Jack Thomas is a retired Boston Globe reporter. At 82 years old, he knows he is going to die. He knows he is going to die in a matter of months.
“After a week of injections, blood tests, X-rays, and a CAT scan, I have been diagnosed with cancer. It’s inoperable. Doctors say it will kill me within a time they measure not in years, but months,” Thomas writes in an essay published in the Globe last week.
In the essay, Thomas seeks to answer his own question, “How does a person spend what he knows are his final months of life?”
The preacher in me found three points in the text of his essay. How does one spend his final months of life? Celebrating, remembering, and wondering.
Jack Thomas ends his essay this way: “I had a loving family. I had a great job at the newspaper. I met fascinating people, and I saw myriad worldwide wonders. It’s been full of fun and laughter, too, a really good time. I just wish I could stay a little longer.”
He writes of the love of his wife, “the greatest blessing of my life,” and the laughter of his three adult children. He thinks of his rose bushes and his house on Cape Cod, sad that he will “never again see the sun rise over the marsh off Vineyard Sound, never again see that little, yellow goldfinch that perched atop a hemlock outside my window from time to time so that both of us could watch the tide rise to cover the wetland.”
“Does the intensity of a fatal illness clarify anything?” he asks. “Every day, I look at my wife’s beautiful face more admiringly, and in the garden, I do stare at the long row of blue hydrangeas with more appreciation than before. And the hundreds and hundreds of roses that bloomed this year were a greater joy than usual, not merely in their massive sprays of color, but also in their deep green foliage, the soft petals, the deep colors and the aromas that remind me of boyhood.”
He celebrates the life he has lived.
Beginning with delivering newspapers as a 14-year old boy, he remembers his long life in journalism and the joy it brought him.
Celebration and remembrance.
“All of us who, like me, are blessed with a pause before death, spend some time reliving the better moments,” Jack Thomas writes wisely.
Some of us receive notice of our impending deaths. For others of us, death will find us with no warning, no time to think about what was or what is to come.
Jack Thomas has shared just a bit of his pause before death. In so many ways the work of celebrating and remembering is work that can be done only when one is given such a pause. But all of us, young and old, healthy and infirm, would do well to read what Thomas has to say and allow ourselves to pause with him.
A pause to celebrate and to remember. And to wonder. Thomas writes, “I was raised Episcopalian, though I didn’t turn out to be a very good one. Unlike Roman Catholics, Jews, and atheists, we Episcopalians are very good at fence-sitting. We embrace all viewpoints, and as a result, we are as confused as the Unitarians.” His humor is well taken except for an offended Unitarian in the Globe’s comments section.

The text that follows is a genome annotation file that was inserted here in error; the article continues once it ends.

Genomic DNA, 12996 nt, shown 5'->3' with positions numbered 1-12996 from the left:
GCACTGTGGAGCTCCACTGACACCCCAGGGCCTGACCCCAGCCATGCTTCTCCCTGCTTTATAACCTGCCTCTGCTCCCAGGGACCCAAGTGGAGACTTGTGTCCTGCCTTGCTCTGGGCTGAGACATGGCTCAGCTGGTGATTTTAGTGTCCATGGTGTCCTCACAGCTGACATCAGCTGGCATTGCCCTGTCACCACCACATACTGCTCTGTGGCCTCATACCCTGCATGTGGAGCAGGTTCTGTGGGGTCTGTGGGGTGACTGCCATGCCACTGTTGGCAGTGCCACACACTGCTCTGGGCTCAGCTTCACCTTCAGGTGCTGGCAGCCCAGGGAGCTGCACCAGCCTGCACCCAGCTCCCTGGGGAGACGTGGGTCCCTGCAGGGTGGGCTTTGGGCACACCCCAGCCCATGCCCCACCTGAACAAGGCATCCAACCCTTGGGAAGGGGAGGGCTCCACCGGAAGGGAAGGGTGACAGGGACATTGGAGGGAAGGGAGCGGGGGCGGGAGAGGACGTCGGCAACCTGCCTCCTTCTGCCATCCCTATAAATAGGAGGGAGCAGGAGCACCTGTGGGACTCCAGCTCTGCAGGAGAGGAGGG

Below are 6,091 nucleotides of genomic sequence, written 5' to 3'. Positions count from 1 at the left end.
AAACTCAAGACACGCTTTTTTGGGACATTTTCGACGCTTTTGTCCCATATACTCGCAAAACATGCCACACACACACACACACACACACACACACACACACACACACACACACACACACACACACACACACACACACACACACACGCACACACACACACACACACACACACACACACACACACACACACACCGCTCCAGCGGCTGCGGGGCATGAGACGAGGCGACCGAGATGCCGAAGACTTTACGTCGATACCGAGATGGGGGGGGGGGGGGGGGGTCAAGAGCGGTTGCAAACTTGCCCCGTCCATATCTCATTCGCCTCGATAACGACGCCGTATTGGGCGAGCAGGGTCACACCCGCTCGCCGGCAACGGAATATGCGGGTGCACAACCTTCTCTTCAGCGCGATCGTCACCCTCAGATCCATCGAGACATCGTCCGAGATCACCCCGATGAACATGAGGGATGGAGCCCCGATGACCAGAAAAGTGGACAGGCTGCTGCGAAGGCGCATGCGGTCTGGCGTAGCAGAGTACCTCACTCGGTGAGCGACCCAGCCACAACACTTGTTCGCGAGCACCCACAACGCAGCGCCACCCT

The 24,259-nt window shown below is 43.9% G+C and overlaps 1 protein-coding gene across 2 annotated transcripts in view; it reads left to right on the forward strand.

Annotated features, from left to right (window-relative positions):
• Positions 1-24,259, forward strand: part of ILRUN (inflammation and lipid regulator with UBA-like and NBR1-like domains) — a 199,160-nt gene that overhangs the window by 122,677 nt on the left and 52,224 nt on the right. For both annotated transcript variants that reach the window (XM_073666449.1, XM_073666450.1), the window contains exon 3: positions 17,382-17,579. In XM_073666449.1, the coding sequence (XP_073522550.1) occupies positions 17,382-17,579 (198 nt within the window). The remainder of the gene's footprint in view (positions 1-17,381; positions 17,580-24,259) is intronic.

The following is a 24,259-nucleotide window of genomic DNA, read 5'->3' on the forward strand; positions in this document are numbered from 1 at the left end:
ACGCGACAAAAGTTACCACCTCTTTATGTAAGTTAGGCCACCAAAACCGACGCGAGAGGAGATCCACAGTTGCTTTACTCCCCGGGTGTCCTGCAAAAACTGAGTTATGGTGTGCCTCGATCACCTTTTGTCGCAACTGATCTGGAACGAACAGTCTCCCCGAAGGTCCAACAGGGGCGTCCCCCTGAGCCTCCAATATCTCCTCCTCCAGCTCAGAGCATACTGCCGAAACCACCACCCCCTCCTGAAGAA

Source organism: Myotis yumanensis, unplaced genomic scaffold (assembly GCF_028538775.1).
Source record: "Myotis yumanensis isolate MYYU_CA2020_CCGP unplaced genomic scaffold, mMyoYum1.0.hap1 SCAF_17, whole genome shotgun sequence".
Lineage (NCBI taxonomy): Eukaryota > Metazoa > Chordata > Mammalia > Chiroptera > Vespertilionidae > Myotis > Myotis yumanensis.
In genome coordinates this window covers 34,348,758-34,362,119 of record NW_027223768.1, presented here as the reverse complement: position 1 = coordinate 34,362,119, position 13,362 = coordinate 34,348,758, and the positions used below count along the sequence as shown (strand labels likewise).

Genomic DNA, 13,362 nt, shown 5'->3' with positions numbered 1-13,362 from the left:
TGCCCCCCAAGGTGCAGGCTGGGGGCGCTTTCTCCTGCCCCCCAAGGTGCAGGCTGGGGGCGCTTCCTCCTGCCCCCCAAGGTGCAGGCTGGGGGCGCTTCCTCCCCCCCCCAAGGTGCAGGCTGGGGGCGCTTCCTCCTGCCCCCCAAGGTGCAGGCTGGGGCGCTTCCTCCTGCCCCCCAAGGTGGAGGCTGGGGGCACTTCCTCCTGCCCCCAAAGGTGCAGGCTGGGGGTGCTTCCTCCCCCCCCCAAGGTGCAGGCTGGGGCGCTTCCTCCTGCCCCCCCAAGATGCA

Jack Thomas knows that he faces not only dying, but death, and he wonders about death and what may happen after death. A fence-sitting Episcopalian, confused as a Unitarian, his thoughts are more wishful than hopeful. The not very good Episcopalian returns at several points in his essay to wondering about what comes next.
“I wish the afterlife were arranged so that I could hear Beethoven’s Symphony No. 7 again and Bach’s Brandenburg Concertos, especially the one in D for two violins and cello,” he writes.
And then, “The final months would be a lot easier if I could be assured that, after death, we’d get a chance to see people who have died already. I’d like to shake hands with my best friend, my father, who died in 1972 and whom I’ve missed every day since.”
Having lived a good life, he wonders how a next life could possibly measure up. “I know that after I die, I probably ought to forget all the treats of this life, like Lobster Savannah dinners on an expense account at an Elysium such as Locke-Ober, and with my luck, there’s probably some rule against chilled Hendrick’s martinis with a lemon twist. There will be no more nights of winnowing the hours away listening to Bob Winter’s piano at the Four Seasons. There’ll be no more lazy afternoons on Boston Harbor aboard my little sailboat, The Butterfly, and no more surprise telephone calls from buddies like Dave Manzo in Boston, Alan Pergament in Buffalo, and Jim Coppersmith in Marblehead, who never hang up without saying, ‘love you, Jack.’”
Jack Thomas ends his essay about dying by celebrating and remembering the good life he has lived. His final thought is, “I just wish I could stay a little longer.”
Christians need not despise the wish to stay a little longer. Life is a good gift from God.
We may wonder about music and friendships in the world to come. The Bible does not offer much by way of detail. We need not be confused, however. We have something more than a wish, a certain and steadfast hope that at the end we shall meet the one who will wipe away every tear from our eyes, and death shall be no more, neither shall there be mourning, nor crying, nor pain anymore, for the former things shall have passed away. (Revelation 21:4)
Celebrate. Remember. And hope.